• Pre-initiative Engagement: We meet with relevant suppliers before launching new sustainability initiatives to get their feedback and insights and seek out their collaboration. For example, before launching our recent pollinator commitments, we met with produce suppliers to understand what steps they were taking already and how a potential change in approach would impact their business. We also met with chemicals suppliers to share our point of view and to hear theirs.
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We also seek opportunities to elevate the perspectives of people working in product supply chains to help enhance the relevance and effectiveness of our sustainable supply chain initiatives. For example, we hear directly from workers in supply chains and those who represent their interests through our Ethics and Responsible Sourcing functions; our teams collaborate on engagement and appropriate response. Also, Walmart and the Walmart Foundation have supported organizations like the Issara Institute and Polaris, which develop tools and outreach to facilitate worker voice in supply chains and beyond. As another example, in March 2021 the Walmart Foundation published Seeding advancement of women in smallholder farming: insights from the Market Access portfolio, which collects and shares insights into the experience of women smallholder farmers participating in the Foundation’s Market Access program in improving the base conditions for smallholder prosperity, with a particular emphasis on women farmers.

Read more: People in supply chains.

Communities

With approximately 11,400 stores and other physical locations backed by a strong online presence, Walmart is an important part of many communities. We are focused on earning the trust of our stakeholders and strengthening the communities in which we live and work. We engage to understand community priorities in several ways.

Our State and Local Government Relations and Community Relations teams are deployed geographically throughout the United States and—partnering with our operators in those communities—are responsible for interacting with state and local government leaders, community leaders and local organizations to help ensure our business meets community needs. Typical issues discussed include store siting and remodeling plans, disaster preparedness and response, legislative issues and community engagement.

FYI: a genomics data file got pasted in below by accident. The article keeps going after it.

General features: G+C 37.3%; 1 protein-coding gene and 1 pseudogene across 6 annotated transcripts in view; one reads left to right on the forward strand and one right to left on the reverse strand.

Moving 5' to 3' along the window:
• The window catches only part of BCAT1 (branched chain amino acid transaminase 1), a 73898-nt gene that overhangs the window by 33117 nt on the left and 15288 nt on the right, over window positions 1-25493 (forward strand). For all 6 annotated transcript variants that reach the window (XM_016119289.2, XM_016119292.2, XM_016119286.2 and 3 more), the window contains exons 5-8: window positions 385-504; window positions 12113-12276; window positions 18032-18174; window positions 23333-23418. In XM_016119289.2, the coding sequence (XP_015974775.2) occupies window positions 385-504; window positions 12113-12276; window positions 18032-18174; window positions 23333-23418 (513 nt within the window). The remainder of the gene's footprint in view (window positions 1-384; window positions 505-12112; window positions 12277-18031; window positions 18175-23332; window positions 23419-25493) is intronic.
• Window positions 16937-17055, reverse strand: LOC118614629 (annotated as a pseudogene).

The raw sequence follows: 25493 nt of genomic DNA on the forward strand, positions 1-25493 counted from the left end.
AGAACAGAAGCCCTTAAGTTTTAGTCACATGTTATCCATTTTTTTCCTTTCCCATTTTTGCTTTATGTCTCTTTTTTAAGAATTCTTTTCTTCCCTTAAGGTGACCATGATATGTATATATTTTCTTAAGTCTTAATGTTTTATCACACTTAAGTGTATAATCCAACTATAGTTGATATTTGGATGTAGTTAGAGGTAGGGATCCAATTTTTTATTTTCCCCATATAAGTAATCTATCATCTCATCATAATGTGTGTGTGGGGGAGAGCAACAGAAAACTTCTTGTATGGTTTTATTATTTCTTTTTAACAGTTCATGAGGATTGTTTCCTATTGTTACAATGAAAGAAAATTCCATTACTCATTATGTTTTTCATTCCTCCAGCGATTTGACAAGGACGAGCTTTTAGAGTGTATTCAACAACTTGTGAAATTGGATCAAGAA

For example, in 2020, Chicagoans navigated the global pandemic while confronting systemic racism and discrimination. After local protests in late spring, five of Walmart’s eight stores in the city temporarily closed due to damage and to protect our associates and customers. Walmart considered whether and how to reopen the stores, and listened to community feedback as those decisions were being made. We engaged with city and community leaders, people who live in the neighborhoods surrounding the stores and our own associates to hear about what they wanted, which included bringing health offerings to the neighborhood, offering more products from local suppliers, doing more to support local workforce development, and having remodeling and ongoing maintenance work performed by local contractors. We took steps to make these a reality, including opening two Walmart Health facilities, commissioning murals at stores from local artists which reflect the neighborhood and its values, and broadening our process for soliciting contracting bids to ensure awarded bids reflect diverse and local representation. We continue to work through the process of meeting other expectations, including bolstering workforce development and identifying local suppliers.

Walmart’s Constituent Relations team facilitates the company’s collaboration with organizations close to underrepresented and underserved communities on issues of mutual concern. For example, we regularly host a stakeholder summit that brings Walmart together with partner organizations representing different constituent groups, including the National Urban League, UnidosUS, OCA National, National Congress of American Indians, Women Impacting Public Policy, Asian Americans Advancing Justice, LULAC, NAACP and DisabilityIN. The summit consists of two-way sharing: Walmart shares with the organizations the work Walmart is doing for our customers, associates and communities and lessons we’ve learned, and attendees have an opportunity to provide Walmart feedback and insights to help shape our work. Our April 2021 virtual event was attended by 130 individuals representing 89 stakeholder groups. We invite many of the same groups to engage through annual partners meetings and roundtables to hear directly from them about their priorities and their priorities for Walmart. Recent examples of feedback received and action taken from these engagements include setting aside grocery pickup slots for customers with disabilities after hearing that they experienced lack of access, hosting a special vaccine event in the Houston market targeted towards the urban Native American population after hearing feedback about difficulties accessing the vaccine, and changing our marketing materials review process to include a review by a diverse associate base—including Associate Resource Group members—to help ensure marketing materials reflect the diverse communities and associates that we serve.